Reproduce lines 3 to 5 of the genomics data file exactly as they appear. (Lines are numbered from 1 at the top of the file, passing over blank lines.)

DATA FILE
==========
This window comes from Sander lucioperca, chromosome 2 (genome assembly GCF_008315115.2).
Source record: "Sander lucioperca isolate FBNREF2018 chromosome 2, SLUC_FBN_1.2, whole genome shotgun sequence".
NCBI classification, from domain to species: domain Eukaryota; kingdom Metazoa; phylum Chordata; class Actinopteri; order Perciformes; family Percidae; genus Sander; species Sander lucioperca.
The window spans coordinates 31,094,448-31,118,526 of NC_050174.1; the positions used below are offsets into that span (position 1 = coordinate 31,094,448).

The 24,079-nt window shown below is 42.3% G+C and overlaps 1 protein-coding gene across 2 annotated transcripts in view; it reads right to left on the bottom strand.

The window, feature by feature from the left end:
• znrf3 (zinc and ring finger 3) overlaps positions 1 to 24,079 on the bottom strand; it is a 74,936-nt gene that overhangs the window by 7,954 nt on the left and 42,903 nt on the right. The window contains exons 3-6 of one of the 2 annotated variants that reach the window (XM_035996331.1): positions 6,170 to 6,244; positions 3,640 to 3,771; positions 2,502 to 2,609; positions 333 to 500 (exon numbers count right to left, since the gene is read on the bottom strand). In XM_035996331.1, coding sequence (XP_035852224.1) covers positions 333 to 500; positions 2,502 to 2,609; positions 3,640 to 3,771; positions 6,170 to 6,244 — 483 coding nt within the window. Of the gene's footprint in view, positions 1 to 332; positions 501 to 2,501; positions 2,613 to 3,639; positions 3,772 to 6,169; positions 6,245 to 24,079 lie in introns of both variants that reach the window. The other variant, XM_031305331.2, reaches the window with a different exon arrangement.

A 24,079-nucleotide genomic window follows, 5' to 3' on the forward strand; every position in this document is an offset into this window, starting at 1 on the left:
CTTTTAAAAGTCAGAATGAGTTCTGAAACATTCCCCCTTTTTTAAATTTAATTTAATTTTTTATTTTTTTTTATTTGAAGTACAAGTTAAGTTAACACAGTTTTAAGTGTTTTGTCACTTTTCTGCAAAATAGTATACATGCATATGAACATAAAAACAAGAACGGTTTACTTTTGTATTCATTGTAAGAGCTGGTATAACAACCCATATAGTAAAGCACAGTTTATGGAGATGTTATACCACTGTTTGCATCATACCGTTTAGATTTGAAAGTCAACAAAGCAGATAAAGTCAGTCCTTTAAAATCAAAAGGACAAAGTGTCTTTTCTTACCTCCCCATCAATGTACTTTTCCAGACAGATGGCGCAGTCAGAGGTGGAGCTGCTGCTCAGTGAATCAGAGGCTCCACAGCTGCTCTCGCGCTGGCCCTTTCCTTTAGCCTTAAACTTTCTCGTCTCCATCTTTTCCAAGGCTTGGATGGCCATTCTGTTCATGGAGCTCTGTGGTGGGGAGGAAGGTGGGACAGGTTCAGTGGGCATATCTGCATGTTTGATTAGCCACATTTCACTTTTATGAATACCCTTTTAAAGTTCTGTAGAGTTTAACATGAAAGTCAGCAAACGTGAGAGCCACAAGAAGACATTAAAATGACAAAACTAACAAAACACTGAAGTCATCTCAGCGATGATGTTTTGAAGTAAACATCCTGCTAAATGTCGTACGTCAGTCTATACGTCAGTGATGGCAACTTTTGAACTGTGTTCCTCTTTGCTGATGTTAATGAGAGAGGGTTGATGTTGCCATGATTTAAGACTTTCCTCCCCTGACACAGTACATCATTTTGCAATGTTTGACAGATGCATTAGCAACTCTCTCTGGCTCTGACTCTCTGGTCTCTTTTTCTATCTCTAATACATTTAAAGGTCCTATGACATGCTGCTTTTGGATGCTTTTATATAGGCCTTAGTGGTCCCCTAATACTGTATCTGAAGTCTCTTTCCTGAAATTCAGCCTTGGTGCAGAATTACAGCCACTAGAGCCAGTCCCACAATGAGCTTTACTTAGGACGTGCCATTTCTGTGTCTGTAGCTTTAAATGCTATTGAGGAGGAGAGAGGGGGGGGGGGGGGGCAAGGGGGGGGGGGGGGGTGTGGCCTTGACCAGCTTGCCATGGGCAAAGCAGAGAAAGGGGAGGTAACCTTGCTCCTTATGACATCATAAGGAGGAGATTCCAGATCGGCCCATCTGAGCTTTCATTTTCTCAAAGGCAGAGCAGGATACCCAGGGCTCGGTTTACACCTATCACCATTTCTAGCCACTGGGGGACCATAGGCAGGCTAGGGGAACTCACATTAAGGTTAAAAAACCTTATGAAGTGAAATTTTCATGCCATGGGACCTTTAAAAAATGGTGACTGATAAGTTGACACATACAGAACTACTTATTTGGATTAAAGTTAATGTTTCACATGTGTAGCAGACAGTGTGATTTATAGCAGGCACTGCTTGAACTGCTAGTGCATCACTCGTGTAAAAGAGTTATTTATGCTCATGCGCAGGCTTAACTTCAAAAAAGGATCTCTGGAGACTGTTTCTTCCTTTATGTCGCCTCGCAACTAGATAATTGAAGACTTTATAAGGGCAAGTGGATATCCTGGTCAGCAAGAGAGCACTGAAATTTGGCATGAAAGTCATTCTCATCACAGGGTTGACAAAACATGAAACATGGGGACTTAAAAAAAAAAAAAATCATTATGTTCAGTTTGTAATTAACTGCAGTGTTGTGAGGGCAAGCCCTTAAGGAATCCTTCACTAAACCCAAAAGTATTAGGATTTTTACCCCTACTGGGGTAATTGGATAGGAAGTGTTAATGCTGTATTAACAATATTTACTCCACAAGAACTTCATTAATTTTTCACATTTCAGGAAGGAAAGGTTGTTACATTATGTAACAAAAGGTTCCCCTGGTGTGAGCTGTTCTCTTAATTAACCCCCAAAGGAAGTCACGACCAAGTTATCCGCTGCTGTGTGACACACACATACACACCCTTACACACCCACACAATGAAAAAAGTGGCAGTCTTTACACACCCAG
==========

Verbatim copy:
NCBI classification, from domain to species: domain Eukaryota; kingdom Metazoa; phylum Chordata; class Actinopteri; order Perciformes; family Percidae; genus Sander; species Sander lucioperca.
The window spans coordinates 31,094,448-31,118,526 of NC_050174.1; the positions used below are offsets into that span (position 1 = coordinate 31,094,448).

The 24,079-nt window shown below is 42.3% G+C and overlaps 1 protein-coding gene across 2 annotated transcripts in view; it reads right to left on the bottom strand.